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Back To Basics

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My whole life I have been around music. My momma was our church pianist so we’d spend hours at church and at home listening to her practice. I was fascinated with music. I’d open the back of the piano to watch the hammer hit as I punched a key. I’d press all the pedals one by one and watch how the hammers adjusted with each pedal to carry out a different task.

At age 8, I began playing what’s commonly known as a Flutophone–our school required it. The next year, I moved into band where I started playing clarinet. Before I even started band, I had taught myself some of the major scales and knew quite a few songs on my clarinet. I was very proud! I played clarinet until I was 15. I took up teaching myself how to play oboe when I was 12 and played until I graduated from high school. And I was good at both. I rarely practiced at home; I didn’t need to honestly. I picked up on new stuff very quickly. I could play any scale you threw out there at me; give me a piece of music with a crazy time signature, no problem. Site reading-that’s a breeze!

That’s not the case today. Things like scales that came naturally to me I no longer remember. Simple stuff like counting measures and sight reading music no longer come easily to me. I have to really think about music now, something I’ve never done before. When I heard other great musicians, it’ was a challenge to me to step my game up, push myself to be better. I didn’t settle for second best. But somewhere in there, that mentality changed. I lost my competitive drive. Today, I’m ok with not being the best, knowing there is someone that can really show me up on some stuff and that they are probably a lot younger than me! Lazy? Maybe. Complacent? Definitely. But why?! What happened?

Passion. Somewhere in the course of time music really lost its meaning to me. I can pinpoint it back to high school. Katrina. When I stopped playing my sophomore year and then we moved, music lost its meaning. It hurt. When I played at my new school, it wasn’t the same. The people weren’t the same. The competition wasn’t the same. The passion wasn’t the same. My passion wasn’t the same. Yes, I still loved music, but there wasn’t a drive, there wasn’t this need in me to play. I could be ok without playing music. I could get by fine without it and if I wasn’t the best, it was ok.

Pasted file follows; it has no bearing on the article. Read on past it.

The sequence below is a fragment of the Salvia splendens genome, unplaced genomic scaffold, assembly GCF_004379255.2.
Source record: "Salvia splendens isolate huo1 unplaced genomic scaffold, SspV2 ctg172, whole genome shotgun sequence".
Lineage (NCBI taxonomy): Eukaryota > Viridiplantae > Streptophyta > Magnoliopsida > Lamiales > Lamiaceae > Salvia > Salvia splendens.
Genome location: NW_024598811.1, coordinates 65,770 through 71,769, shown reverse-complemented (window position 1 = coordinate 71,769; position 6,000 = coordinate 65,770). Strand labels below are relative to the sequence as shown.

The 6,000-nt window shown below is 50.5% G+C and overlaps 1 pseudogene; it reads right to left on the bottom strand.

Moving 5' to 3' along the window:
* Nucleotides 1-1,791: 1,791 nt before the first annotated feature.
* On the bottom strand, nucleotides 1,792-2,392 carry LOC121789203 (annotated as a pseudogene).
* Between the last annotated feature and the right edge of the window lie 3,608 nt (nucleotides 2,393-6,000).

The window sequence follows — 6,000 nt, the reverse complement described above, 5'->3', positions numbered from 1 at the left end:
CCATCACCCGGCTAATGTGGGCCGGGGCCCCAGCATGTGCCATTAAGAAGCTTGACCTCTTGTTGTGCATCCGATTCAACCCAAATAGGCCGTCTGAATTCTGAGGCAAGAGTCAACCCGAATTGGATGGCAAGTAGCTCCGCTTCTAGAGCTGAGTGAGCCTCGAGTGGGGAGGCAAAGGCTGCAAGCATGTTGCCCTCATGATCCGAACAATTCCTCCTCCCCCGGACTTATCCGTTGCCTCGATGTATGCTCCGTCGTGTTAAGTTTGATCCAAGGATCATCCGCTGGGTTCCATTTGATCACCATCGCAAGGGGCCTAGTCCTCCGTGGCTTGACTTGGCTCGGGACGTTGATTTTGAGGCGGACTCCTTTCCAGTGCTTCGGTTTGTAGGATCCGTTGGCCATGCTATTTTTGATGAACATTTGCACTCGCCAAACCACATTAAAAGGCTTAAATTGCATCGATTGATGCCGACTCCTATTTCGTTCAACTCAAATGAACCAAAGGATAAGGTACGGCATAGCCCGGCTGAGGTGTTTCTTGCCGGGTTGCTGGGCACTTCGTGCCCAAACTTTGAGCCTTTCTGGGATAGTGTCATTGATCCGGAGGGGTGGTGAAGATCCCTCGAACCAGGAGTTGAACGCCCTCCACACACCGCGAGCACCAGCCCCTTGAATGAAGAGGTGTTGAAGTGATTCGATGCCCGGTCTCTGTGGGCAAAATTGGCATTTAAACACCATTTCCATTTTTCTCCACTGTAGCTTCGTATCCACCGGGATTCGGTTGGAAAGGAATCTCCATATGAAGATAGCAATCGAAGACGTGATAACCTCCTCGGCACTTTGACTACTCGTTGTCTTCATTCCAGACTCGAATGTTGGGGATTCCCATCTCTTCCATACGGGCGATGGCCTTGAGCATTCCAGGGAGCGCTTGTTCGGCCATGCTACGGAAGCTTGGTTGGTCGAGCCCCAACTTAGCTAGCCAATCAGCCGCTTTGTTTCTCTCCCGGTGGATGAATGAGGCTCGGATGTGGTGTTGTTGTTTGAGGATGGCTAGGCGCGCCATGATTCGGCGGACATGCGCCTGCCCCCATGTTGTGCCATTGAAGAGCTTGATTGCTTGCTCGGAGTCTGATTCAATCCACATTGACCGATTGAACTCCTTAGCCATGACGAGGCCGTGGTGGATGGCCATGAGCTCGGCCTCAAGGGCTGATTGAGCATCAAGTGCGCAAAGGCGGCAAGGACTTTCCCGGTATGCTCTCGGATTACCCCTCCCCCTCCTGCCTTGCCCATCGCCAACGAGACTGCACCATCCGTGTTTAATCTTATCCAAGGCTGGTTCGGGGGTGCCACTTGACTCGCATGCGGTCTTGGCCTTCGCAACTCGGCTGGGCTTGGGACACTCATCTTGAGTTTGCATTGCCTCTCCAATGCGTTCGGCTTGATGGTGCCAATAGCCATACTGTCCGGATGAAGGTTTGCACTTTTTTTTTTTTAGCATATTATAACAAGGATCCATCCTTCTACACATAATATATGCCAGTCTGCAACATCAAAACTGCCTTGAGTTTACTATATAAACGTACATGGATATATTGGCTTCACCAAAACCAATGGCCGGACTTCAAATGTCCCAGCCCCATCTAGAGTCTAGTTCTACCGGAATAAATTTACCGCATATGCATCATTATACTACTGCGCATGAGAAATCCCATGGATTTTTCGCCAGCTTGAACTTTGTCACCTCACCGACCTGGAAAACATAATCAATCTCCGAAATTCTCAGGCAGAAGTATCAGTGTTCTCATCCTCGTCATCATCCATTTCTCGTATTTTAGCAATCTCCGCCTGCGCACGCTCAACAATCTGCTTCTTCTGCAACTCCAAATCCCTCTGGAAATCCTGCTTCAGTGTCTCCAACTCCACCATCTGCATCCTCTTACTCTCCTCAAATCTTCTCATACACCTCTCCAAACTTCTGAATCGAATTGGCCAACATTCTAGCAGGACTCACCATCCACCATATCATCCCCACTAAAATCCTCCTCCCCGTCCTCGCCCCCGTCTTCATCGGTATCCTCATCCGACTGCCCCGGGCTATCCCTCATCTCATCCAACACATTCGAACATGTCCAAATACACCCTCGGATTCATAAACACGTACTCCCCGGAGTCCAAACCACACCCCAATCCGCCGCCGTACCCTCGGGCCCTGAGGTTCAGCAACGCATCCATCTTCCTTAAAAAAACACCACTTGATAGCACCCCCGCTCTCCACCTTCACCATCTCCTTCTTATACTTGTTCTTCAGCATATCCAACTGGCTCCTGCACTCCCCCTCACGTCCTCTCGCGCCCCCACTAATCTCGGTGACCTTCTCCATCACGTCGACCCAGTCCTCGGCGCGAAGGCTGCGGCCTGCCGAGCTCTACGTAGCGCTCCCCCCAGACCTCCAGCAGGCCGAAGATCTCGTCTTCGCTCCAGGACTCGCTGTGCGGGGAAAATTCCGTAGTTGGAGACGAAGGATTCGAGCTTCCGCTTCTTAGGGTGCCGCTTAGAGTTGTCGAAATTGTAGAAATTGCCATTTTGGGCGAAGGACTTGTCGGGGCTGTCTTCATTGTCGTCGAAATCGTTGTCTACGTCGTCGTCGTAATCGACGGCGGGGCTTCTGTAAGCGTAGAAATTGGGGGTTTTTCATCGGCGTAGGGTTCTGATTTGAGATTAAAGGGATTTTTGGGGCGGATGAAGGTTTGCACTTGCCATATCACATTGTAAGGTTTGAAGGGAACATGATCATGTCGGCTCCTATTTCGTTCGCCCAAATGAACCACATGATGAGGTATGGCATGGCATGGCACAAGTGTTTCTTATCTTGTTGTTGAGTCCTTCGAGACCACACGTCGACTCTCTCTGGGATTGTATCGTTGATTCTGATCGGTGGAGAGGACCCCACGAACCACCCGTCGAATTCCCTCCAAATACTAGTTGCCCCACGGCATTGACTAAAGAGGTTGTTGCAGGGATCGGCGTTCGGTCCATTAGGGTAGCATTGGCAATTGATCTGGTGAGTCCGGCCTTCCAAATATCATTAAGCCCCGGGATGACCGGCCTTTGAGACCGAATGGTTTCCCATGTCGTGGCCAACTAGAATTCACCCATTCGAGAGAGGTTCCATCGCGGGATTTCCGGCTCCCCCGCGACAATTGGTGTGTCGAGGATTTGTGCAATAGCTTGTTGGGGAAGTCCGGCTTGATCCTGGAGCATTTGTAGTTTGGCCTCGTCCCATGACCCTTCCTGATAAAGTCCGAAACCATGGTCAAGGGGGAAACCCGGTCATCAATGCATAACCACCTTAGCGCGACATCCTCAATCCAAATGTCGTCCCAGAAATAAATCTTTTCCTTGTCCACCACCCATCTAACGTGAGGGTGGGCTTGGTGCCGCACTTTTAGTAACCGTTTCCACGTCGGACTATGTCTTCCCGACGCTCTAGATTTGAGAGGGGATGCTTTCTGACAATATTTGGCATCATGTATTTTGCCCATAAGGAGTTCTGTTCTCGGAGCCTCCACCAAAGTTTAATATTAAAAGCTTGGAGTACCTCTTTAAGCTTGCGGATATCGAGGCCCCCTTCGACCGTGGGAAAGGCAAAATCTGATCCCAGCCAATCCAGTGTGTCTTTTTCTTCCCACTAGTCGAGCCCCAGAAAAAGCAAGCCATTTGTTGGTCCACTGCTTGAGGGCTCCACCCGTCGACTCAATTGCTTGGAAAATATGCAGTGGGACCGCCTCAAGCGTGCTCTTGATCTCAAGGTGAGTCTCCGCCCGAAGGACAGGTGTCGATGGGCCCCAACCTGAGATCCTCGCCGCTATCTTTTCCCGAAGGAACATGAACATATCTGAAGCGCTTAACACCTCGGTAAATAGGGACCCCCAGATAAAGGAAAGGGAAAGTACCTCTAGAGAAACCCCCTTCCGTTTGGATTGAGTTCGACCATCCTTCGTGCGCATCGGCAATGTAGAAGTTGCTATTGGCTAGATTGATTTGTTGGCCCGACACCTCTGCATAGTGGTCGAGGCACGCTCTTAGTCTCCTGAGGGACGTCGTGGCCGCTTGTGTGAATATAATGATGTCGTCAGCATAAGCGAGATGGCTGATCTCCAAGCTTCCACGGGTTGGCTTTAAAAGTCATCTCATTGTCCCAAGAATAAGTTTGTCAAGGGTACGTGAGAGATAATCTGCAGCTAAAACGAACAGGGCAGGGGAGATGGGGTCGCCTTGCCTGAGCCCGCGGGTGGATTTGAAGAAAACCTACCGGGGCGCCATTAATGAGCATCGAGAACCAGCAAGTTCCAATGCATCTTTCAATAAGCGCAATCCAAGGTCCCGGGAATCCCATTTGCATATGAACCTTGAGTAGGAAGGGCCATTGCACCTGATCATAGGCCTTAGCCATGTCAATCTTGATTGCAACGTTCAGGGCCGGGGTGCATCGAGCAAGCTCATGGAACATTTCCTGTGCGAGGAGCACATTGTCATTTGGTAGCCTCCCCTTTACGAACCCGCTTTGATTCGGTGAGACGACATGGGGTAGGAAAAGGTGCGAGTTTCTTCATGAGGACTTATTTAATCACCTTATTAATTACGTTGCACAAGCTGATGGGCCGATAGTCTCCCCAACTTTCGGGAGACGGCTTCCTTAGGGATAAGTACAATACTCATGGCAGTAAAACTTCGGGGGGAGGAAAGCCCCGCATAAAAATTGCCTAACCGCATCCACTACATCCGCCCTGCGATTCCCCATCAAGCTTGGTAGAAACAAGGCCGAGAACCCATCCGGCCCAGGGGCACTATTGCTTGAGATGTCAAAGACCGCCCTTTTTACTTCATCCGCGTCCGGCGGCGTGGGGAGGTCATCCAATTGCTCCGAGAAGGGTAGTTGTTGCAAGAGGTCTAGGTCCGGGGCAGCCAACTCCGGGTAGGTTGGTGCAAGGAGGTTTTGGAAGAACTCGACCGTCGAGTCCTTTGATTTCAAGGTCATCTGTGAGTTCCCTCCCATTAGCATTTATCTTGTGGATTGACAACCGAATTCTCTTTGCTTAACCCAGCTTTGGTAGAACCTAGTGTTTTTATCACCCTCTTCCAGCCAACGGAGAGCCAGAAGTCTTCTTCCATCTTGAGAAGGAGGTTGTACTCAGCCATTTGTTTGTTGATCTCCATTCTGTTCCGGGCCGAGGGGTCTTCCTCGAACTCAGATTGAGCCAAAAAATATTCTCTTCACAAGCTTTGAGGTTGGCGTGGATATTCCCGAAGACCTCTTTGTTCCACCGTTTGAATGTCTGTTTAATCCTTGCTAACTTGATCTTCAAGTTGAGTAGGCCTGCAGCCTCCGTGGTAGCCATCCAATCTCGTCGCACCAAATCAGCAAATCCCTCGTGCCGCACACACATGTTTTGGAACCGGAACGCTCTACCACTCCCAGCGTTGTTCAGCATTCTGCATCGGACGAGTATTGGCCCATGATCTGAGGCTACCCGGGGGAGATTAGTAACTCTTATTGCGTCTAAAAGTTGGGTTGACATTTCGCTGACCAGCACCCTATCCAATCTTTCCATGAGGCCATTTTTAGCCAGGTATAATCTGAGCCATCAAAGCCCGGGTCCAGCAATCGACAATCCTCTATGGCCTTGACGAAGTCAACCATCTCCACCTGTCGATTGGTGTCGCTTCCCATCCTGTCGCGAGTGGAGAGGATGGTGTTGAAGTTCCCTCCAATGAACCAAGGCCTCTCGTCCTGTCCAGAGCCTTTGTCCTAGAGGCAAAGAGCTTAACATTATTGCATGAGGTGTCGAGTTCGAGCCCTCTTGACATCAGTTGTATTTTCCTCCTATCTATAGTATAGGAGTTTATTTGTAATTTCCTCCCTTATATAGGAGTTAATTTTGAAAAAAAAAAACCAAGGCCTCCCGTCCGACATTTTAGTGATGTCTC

But isn’t that how it is with our walk with God sometimes? We start off so passionate, so awed with God. We teach ourselves a lot about who He is and what He’s done. We involve ourselves with our reaches at our church to the extent where living God becomes second nature. It’s what we do and we don’t have to think about it. But something changes in our life, usually in an instant that we can pinpoint and then it’s a slow process of pulling away. Before we know it, our passion for God is not the same as it once was. We’re complacent, no longer running with perseverance, but strolling along. This race Hebrews tells us we are running is now a casual walk through life. Our competitive drive is gone. We no longer have the energy to fight for what God has called us to. We take attacks from the enemy and it slows us down more, but we never speed back up. Eventually we are so worn down that we stop moving all together and just sit down. Take a break. We can handle this on our own. When WE are ready, we’ll go again. There are those who come running back to God, often more passionate this time than before. But the truth is that a lot who start off so zealous for God and then fade away rarely return.

Through music, I’ve learned that sometimes you just have to go back to the basics. You have to start off with the simple counting of measures and the beats in them. You have to relearn scales to where they are second nature again. Although practice wasn’t a necessity before, it’s a necessity now. You have to go back to that love you first had for God, that awe you first felt when you learned what He had done for you on a cross. You have to practice learning His word and reciting it. The more you practice, the faster you’ll be back in the race. No good runner decides the day of a 26 mile marathon that he is just going to run it without any training leading up to it. Practice. Train. Work. Sweat. It will be tough, it will be frustrating; you’ll want to quit, but to be the best you have to persevere and press on. It’s worth it in the end.